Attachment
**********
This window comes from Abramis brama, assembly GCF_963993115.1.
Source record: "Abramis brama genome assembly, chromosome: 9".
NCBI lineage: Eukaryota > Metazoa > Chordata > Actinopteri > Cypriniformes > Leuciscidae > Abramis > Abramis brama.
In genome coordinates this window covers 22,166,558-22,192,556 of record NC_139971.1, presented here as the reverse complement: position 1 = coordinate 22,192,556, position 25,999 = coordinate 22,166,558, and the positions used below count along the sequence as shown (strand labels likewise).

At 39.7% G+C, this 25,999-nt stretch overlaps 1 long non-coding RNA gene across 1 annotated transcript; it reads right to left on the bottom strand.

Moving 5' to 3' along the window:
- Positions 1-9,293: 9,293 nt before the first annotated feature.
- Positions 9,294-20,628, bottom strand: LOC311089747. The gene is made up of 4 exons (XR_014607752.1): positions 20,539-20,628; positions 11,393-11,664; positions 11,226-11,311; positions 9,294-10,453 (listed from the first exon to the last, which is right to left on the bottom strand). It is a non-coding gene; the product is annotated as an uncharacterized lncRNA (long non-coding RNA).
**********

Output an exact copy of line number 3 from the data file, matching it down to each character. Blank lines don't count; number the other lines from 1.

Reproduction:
NCBI lineage: Eukaryota > Metazoa > Chordata > Actinopteri > Cypriniformes > Leuciscidae > Abramis > Abramis brama.